Today, Mongolia celebrates its 90th national day.
On July 11, 1921, Mongolia was declared independent after the victories of a Mongol revolutionary army led by Damdin Sükhbaatar and supported by the Soviet Red Army. They defeated a White army led by Baron Ungern-Sternberg (with his own motives in conflict with other White Russian leaders - a fantastic story worth it's own post one day!) and the Chinese occupants of Outer Mongolia.
Sükhbaatar and Choibalsan, revolutionary leaders. Sükhbaatar was a popular military leader. He died less than a year after the declaration of independence, an event surrounded by rumours. Choibalsan went on to lead Stalin-style purges, first among the Mongol monarchists and Buddhist leaders, later within the Communist party itself.
But that was not the first or only occasion in the 20th century that Mongolia's independence was declared. In December 29, 1911, the Khalkhas of Outer Mongolia declared their independence from the Qing Dynasty. They installed a lama of a high lineage as the Bögd Khaan, and thus the first independent Mongolian state of the 20th century became a theocracy. This state was later occupied by the newly established Republic of China. The second declaration of independence in 1921 led to the establishment of the Mongolian People's Republic under strong Soviet influence in 1924.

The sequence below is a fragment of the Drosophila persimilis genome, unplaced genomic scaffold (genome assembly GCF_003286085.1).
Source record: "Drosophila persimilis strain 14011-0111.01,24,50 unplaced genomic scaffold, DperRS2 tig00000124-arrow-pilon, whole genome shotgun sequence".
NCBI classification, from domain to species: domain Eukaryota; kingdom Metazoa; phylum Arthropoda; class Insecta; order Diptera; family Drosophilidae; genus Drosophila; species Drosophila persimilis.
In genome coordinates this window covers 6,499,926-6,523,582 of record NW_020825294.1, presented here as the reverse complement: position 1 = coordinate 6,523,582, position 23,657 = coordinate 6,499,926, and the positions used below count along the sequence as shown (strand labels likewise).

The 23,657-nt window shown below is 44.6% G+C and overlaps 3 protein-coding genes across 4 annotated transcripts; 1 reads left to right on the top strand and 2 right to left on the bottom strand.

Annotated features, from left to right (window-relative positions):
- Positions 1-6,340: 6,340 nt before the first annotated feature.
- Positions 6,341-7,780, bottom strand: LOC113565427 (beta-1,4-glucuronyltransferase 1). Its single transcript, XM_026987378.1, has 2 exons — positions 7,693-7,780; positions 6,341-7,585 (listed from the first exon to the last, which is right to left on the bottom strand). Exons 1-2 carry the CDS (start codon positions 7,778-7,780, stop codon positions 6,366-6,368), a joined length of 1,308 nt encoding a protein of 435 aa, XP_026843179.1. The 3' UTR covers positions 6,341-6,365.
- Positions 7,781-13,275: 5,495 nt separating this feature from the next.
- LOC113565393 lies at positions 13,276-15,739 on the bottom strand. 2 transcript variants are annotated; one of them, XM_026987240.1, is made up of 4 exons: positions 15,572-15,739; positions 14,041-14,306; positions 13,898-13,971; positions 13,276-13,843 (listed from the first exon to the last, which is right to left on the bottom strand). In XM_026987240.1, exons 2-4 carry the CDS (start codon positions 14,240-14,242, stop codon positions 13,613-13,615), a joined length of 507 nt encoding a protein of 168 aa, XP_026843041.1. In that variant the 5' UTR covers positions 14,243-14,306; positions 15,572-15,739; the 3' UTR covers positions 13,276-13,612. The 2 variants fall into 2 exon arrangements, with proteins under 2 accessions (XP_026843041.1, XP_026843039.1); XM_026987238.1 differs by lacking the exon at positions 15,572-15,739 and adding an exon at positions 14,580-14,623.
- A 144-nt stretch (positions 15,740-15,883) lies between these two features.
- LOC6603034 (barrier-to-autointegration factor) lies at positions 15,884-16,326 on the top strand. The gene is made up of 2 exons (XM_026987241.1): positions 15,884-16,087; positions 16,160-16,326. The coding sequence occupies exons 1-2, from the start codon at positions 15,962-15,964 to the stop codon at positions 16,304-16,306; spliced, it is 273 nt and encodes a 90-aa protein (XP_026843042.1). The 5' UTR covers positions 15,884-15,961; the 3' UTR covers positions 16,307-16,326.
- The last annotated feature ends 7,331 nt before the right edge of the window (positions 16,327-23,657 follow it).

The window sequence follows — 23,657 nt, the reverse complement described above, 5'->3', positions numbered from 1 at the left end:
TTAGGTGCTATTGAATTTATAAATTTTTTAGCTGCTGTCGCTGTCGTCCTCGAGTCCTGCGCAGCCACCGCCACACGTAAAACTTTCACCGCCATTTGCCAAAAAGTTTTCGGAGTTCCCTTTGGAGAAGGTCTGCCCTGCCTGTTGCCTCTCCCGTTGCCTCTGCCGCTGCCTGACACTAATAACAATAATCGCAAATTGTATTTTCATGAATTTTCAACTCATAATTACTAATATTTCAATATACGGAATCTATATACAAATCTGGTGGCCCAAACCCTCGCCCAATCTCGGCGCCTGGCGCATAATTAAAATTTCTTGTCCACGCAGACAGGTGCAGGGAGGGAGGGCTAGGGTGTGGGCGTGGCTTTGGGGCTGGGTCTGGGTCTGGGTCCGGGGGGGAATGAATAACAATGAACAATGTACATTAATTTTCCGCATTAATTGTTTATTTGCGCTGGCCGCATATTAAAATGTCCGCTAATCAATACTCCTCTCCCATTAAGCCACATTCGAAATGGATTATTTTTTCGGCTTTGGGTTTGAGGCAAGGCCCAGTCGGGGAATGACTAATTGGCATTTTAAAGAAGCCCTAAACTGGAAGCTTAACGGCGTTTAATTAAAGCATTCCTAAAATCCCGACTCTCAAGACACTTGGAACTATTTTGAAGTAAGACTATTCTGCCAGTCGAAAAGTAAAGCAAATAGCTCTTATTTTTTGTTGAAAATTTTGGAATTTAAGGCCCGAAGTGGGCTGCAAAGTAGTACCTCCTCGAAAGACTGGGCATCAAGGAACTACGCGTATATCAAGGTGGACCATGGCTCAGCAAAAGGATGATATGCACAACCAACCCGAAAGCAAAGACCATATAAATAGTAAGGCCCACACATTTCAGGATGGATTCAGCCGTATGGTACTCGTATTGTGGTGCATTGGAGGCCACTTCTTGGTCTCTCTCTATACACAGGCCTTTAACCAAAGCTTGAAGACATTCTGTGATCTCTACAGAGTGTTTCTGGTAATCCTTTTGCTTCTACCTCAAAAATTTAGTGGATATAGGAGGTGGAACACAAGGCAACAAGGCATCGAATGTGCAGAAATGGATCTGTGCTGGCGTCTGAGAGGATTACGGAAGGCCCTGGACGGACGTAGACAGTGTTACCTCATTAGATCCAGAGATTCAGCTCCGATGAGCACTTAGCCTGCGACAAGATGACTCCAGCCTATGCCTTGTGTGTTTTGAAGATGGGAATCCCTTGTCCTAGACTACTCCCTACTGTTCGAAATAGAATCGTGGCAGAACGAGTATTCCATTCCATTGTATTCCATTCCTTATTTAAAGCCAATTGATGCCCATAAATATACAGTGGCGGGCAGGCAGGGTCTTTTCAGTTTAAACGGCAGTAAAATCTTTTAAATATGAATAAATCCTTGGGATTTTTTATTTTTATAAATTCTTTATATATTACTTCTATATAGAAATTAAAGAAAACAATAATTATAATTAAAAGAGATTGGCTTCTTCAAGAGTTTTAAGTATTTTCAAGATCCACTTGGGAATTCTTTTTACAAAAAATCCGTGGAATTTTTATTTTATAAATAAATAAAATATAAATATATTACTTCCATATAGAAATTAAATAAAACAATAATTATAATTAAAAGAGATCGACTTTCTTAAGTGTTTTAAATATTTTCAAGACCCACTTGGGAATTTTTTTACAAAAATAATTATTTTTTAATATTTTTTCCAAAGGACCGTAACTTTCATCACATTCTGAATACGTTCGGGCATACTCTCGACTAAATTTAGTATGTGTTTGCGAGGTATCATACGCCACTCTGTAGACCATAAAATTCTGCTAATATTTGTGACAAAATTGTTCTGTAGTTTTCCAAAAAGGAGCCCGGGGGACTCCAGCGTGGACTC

Squeezed in between two great powers, Mongolia has had a difficult task of balancing between outer pressure and inner power struggles. In 1990, a peaceful revolution led by young people and students eventually caused the single-party system to crumble. (Interestingly, even Wikipedia mentions the "thousand-year parliamentary tradition" of Mongolia!)
Protestors in Sükhbaatar square, among them Sanjaasürengiin Zorig, one of the student leaders, who became a notable progressive politician and was mysteriously murdered in 1998.
So much for the strange and violent 20th century! Now let's relax with Börte, a wonderful band that plays traditional instruments and invents new melodies on a grand scale, take us through some ancient elements of Mongolian history in this beautiful composition "Gobi".